In 1933, Merian C. Cooper and Ernst B. Schoedsack used stop motion photography, puppetry, scale modeling and other special effects to create King Kong, one of the first giant monster movies. The story had adventurer Carl Denham (Robert Armstrong) sailing to the mysterious Skull Island in search of a legendary monster named Kong. Kong, an enormous gorilla, becomes infatuated with a young woman, Ann Darrow (Fay Wray) whom Denham brought along with him. Kong’s “love” for Ann inevitably brings about his downfall. Captured and brought to New York City, Kong breaks free from his chains, destroys parts of the city, grabs Ann and makes his way to the top of the Empire State Building, where he is eventually killed by fighter planes in a scene that is one of the crowning achievements of early special effects. King Kong made such a splash with the public that the same team quickly put together Son of Kong, an enjoyable but far lesser achievement of the same year. The original King Kong also spawned two separate remakes, decades later.
In 1976, producer Dino De Laurentiis created a new King Kong film, based largely on the original film. There were some differences; for example, instead of an adventurer in search of a monster on a remote island, the 1976 film has an oil company executive in search of oil on a remote island but finding Kong instead. In addition, the final battle does not feature fighter jets and the Empire State Building but rather helicopters and the Twin Towers. The 1976 King Kong did well at the box office, and launched the career of actress Jessica Lange. Although she received some harsh and often misguided notices for her portrayal of an airheaded actress, she would recover from such criticism and go on to give many superb performances in such movies as Frances (1982) and Sweet Dreams (1985).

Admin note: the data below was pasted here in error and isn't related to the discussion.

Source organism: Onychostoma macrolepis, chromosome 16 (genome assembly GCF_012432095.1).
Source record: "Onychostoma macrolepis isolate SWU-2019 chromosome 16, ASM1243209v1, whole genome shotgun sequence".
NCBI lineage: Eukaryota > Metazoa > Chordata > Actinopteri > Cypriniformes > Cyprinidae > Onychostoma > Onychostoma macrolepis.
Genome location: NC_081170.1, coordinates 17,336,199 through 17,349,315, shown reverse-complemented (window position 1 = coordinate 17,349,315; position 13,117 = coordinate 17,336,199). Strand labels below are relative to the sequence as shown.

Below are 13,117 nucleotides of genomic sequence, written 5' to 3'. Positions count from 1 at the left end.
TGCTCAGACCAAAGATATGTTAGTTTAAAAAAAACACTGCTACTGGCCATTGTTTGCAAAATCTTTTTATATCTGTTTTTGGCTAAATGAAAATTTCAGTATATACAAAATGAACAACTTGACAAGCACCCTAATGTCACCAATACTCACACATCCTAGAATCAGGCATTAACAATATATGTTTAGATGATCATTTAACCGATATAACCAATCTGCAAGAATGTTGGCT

In 2005, director Peter Jackson, a lifelong fan of the original King Kong, offered his own remake of King Kong that followed the original film more closely than did the 1976 version. At three hours, Peter Jackson’s King Kong is a long movie, perhaps excessively so. His Kong though, created with motion capture and computer generated imagery, is a beautiful invention, much more convincing than the stop-motion Kong of the 1933 version or the gorilla suit Kong of 1976. The “love” story between Kong and Ann Darrow (Naomi Watts) is entertaining, believable and quite touching at times, while the death battle with the fighter planes on top of the Empire State Building is possibly even more emotionally affecting than the classic climax of the 1933 movie.